Jun 5

Life in Plastic: Not So Fantastic (World Environment Day)

by Nona Dimitrova

“This year marks the 50th anniversary of World Environment Day, after it was established by the United Nations General Assembly in 1972. Over the past five decades, the day has grown to be one of the largest global platforms for environmental outreach. Tens of millions of people participate online and through in-person activities, events and actions around the world.”

UN Environment Programme

In honour of World Environment Day, and this year’s theme ‘Solutions to Plastic Pollution’, we’ve collaborated with artist @andhikaramadhian to create a digital landscape titled “A Perfect World”, showcasing the stark differences between a world plagued with plastic pollution, and one without.

When we usually think of plastic pollution we think of single-use packaging, plastic bottles, plastic bags, etc. What we don’t normally think of is clothing.

if soft, how plastic.png

Fashion brands are producing almost double the volume of clothing they used to produce in the 2000s, with most of the growth coming from clothing made from plastic-based fibres. Capitalism (with a capital C) has meant that demand for more clothes than we could possibly need has grown exponentially over the last few years, and brands are always looking for ways to decrease cost of production and increase profit margins– for themselves of course, never for the people who make the clothes. This has meant dramatically increasing the use of artificial fabrics, such as polyester, which is a petroleum-derived synthetic. As of the last few years, the industry uses over 300 million barrels of petroleum annually to produce fabrics such as polyester, nylon, acrylic and others. In turn, these plastic-based fibres are responsible for around 73% of microfiber pollution in arctic water.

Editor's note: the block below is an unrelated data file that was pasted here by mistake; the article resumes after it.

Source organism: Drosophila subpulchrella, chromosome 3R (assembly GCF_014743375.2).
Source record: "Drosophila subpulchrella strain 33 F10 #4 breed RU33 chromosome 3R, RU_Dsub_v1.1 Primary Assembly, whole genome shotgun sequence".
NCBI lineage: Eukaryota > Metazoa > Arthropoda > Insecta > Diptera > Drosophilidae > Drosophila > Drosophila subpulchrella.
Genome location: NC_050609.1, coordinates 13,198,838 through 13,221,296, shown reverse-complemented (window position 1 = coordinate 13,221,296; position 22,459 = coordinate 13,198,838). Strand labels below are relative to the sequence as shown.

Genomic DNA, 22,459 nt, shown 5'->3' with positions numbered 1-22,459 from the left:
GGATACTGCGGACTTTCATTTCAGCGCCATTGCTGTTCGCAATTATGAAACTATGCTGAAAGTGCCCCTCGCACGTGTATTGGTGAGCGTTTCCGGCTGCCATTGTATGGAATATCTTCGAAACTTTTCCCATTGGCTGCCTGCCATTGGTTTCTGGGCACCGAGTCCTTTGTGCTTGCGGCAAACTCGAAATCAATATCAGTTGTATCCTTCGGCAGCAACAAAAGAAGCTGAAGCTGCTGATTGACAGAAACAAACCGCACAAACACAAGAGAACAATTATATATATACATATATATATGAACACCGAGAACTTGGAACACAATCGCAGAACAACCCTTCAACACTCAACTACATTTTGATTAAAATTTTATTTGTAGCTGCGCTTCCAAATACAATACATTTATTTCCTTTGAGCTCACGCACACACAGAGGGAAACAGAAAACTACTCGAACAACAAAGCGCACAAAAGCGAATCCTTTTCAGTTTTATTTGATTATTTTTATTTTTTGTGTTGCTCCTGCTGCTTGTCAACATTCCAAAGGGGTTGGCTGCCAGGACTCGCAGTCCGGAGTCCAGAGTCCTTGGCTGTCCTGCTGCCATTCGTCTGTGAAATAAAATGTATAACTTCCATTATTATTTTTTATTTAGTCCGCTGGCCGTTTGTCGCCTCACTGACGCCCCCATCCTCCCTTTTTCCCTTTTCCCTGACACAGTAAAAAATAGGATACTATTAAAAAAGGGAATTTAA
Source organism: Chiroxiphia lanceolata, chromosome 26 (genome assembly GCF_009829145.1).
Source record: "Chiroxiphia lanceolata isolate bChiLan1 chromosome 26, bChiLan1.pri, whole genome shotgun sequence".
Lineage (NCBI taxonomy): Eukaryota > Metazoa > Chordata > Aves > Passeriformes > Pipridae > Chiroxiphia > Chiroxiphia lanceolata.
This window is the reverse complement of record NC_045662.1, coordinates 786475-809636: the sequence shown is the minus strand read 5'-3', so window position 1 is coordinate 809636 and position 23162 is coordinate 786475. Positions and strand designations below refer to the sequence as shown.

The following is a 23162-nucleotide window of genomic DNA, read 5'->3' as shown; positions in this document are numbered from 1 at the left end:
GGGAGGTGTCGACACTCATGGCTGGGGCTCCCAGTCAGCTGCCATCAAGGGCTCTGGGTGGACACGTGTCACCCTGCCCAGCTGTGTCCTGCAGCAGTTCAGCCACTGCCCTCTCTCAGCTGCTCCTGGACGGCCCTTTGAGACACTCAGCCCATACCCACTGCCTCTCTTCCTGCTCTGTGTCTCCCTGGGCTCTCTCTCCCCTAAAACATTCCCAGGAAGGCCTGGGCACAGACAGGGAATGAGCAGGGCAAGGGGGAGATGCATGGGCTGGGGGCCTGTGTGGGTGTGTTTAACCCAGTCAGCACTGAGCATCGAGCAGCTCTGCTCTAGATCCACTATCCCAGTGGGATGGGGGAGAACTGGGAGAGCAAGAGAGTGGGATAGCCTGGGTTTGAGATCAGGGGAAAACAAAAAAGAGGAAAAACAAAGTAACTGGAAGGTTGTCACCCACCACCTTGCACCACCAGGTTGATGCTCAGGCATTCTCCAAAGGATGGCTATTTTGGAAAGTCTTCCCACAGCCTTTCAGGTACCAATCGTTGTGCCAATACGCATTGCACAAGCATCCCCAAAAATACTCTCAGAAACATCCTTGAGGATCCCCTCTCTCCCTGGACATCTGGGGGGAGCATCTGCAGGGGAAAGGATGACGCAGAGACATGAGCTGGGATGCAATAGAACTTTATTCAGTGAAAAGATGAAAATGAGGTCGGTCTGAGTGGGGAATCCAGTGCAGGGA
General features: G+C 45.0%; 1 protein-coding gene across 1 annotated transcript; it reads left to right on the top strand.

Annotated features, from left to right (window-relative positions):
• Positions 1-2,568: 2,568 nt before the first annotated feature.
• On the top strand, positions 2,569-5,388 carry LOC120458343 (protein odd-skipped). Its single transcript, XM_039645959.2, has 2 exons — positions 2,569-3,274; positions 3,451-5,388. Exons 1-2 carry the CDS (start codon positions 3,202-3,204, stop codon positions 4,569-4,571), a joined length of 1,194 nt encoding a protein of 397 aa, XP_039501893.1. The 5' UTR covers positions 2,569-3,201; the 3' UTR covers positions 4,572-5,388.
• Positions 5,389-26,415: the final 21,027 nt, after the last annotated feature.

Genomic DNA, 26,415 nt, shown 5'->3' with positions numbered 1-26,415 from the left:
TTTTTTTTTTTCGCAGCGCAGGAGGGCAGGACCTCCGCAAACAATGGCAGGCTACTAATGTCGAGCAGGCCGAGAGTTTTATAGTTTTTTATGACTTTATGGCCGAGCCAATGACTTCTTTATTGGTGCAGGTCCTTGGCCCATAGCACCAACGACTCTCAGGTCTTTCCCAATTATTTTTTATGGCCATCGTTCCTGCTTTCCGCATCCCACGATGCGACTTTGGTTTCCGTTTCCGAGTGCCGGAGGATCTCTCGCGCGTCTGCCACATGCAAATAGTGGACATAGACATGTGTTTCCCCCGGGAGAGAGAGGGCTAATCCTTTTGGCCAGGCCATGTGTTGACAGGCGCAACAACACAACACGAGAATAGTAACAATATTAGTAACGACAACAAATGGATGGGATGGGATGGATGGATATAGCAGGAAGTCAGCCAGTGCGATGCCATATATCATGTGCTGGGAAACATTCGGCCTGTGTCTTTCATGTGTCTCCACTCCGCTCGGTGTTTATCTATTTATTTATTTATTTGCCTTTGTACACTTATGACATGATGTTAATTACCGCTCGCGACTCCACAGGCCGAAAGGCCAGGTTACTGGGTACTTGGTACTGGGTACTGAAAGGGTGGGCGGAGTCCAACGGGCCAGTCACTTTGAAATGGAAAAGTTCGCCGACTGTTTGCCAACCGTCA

To add salt to the wound (or plastic to the landfill), plastic in the fashion industry isn’t limited to fibres. The plastic packaging used within the industry is estimated to make up around 26% of the total volume of plastics created each year. Beyond single-use plastics associated with packaging, shipping, tagging, etc., sustainable materials brand Arch & Hook estimates that 128 billion plastic hangers are used worldwide on an annual basis, the majority of which will end up in landfill too.

In short: more clothing = more plastic production of all sorts = more plastic waste.


As we’ve mentioned many-a times, the vast majority of this clothing (and associated waste) ends up in landfills. We know landfills exist, they’re something we hear about all the time, but somehow the point just rarely gets truly hammered in, in terms of what it really means and what it really looks like.

It’s easy enough for us (or at least, most of us), not to consider landfills a real issue, because we’re physically so far removed from them. All landfill-bound fashion waste ends up being shipped off to countries in the developing world. And in some cases, as is shown in recent images from Chile (below), these landfills grow so big they become visible to satellites.

Making matters worse, plastic-based fibres, like polyester, are non-biodegradable, spending roughly 30 or more years in these landfills before beginning to decompose. Although polyester can be made using recycled materials, increasingly high demand often exceeds the timeline of decomposition, creating exponentially more and more waste. On the opposite side of the spectrum, natural fibres do eventually begin to break down after being discarded, and furthermore can easily be reused, requiring 97% less energy vs brand new materials when it comes to manufacturing.


We won’t sit here and tell you we can solve each and every fashion industry-related problem by simply opting to shop sustainable. But we’re all capable of making small, conscious changes to our lives which will in turn lead to more mindful consumption, and less contribution to a sea of fashion-related shortcomings.

They’re all things we’ve said before, but sometimes are worth repeating: look for natural fibres, buy with intention, avoid impulsive purchases, take care of your existing clothing– repair, upcycle, repurpose–, shop secondhand, rent, avoid ultra fast fashion, and always look within your wardrobe first.

Join the conversation via #BeatPlasticPollution and #NotWheringPlastic

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